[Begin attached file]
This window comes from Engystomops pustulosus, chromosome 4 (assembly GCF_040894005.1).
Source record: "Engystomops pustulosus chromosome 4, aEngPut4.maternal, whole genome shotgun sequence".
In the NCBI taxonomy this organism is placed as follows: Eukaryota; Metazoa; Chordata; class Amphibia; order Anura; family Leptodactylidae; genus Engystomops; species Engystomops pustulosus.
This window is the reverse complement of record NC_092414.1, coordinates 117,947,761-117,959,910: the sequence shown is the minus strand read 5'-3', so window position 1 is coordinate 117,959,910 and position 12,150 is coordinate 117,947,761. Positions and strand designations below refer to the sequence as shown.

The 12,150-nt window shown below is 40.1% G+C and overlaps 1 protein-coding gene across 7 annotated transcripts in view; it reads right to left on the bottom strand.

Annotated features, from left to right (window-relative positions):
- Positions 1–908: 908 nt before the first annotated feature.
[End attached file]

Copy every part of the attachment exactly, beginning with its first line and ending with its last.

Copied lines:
This window comes from Engystomops pustulosus, chromosome 4 (assembly GCF_040894005.1).
Source record: "Engystomops pustulosus chromosome 4, aEngPut4.maternal, whole genome shotgun sequence".
In the NCBI taxonomy this organism is placed as follows: Eukaryota; Metazoa; Chordata; class Amphibia; order Anura; family Leptodactylidae; genus Engystomops; species Engystomops pustulosus.
This window is the reverse complement of record NC_092414.1, coordinates 117,947,761-117,959,910: the sequence shown is the minus strand read 5'-3', so window position 1 is coordinate 117,959,910 and position 12,150 is coordinate 117,947,761. Positions and strand designations below refer to the sequence as shown.

The 12,150-nt window shown below is 40.1% G+C and overlaps 1 protein-coding gene across 7 annotated transcripts in view; it reads right to left on the bottom strand.

Annotated features, from left to right (window-relative positions):
- Positions 1–908: 908 nt before the first annotated feature.